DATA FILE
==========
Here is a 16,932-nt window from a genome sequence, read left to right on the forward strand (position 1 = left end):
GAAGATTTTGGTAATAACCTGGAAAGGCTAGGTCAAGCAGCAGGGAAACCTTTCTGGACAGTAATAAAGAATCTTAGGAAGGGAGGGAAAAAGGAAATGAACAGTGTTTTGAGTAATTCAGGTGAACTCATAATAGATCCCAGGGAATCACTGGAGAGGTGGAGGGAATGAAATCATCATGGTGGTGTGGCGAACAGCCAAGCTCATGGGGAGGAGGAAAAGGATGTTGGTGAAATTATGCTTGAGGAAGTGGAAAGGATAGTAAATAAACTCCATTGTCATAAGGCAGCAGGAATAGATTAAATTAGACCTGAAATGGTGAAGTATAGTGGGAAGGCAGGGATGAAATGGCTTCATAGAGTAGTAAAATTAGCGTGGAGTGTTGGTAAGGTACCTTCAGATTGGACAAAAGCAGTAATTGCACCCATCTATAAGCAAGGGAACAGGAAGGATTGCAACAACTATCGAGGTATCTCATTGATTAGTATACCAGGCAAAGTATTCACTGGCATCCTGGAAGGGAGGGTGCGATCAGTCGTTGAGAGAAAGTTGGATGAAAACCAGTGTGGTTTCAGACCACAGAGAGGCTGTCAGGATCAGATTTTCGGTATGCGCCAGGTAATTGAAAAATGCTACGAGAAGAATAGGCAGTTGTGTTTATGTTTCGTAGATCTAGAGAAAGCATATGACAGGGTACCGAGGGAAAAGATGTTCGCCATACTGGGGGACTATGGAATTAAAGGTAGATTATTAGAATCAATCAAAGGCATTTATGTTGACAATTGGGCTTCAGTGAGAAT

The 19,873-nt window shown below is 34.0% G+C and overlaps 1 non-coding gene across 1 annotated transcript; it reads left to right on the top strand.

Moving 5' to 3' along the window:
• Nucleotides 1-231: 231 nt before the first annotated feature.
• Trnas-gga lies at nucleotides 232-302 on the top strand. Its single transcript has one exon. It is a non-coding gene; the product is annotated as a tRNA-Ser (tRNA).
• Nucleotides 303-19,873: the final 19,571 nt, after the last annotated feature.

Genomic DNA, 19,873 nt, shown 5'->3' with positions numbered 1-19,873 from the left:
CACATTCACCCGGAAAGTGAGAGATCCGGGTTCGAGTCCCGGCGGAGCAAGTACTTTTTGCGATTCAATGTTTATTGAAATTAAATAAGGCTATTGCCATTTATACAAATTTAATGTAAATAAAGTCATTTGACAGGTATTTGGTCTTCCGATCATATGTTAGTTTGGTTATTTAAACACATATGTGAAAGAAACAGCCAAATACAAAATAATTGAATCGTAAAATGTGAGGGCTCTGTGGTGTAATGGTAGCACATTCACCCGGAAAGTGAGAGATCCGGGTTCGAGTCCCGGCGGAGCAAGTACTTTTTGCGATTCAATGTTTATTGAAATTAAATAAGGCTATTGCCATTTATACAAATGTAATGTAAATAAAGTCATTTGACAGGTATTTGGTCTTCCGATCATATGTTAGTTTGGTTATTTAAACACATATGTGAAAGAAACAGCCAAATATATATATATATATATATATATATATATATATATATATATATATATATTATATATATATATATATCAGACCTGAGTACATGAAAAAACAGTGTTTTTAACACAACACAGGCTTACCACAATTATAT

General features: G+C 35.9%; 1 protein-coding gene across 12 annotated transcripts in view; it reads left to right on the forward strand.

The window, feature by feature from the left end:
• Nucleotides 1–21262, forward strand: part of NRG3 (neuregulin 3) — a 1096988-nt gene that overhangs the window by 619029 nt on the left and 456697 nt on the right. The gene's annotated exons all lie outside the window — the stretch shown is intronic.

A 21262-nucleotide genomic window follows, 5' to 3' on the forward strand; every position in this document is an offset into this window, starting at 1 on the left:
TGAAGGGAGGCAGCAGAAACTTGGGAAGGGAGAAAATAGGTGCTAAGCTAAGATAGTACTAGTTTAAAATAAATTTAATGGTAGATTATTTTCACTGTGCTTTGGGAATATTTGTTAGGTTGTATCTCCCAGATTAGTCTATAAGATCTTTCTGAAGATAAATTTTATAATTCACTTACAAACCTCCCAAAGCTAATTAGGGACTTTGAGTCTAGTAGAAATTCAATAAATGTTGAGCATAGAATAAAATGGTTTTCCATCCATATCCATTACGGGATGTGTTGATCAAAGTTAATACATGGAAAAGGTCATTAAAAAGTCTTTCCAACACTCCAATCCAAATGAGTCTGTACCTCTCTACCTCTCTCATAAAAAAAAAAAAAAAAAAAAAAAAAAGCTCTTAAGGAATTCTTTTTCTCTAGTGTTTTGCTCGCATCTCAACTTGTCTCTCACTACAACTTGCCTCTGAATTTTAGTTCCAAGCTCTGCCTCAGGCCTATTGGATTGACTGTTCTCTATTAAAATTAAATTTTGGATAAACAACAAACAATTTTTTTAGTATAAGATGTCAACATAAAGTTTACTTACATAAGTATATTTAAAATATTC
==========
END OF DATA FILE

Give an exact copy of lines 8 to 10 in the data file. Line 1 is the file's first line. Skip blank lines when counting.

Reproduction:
Genomic DNA, 19,873 nt, shown 5'->3' with positions numbered 1-19,873 from the left:
CACATTCACCCGGAAAGTGAGAGATCCGGGTTCGAGTCCCGGCGGAGCAAGTACTTTTTGCGATTCAATGTTTATTGAAATTAAATAAGGCTATTGCCATTTATACAAATTTAATGTAAATAAAGTCATTTGACAGGTATTTGGTCTTCCGATCATATGTTAGTTTGGTTATTTAAACACATATGTGAAAGAAACAGCCAAATACAAAATAATTGAATCGTAAAATGTGAGGGCTCTGTGGTGTAATGGTAGCACATTCACCCGGAAAGTGAGAGATCCGGGTTCGAGTCCCGGCGGAGCAAGTACTTTTTGCGATTCAATGTTTATTGAAATTAAATAAGGCTATTGCCATTTATACAAATGTAATGTAAATAAAGTCATTTGACAGGTATTTGGTCTTCCGATCATATGTTAGTTTGGTTATTTAAACACATATGTGAAAGAAACAGCCAAATATATATATATATATATATATATATATATATATATATATATATATATATTATATATATATATATATCAGACCTGAGTACATGAAAAAACAGTGTTTTTAACACAACACAGGCTTACCACAATTATAT

General features: G+C 35.9%; 1 protein-coding gene across 12 annotated transcripts in view; it reads left to right on the forward strand.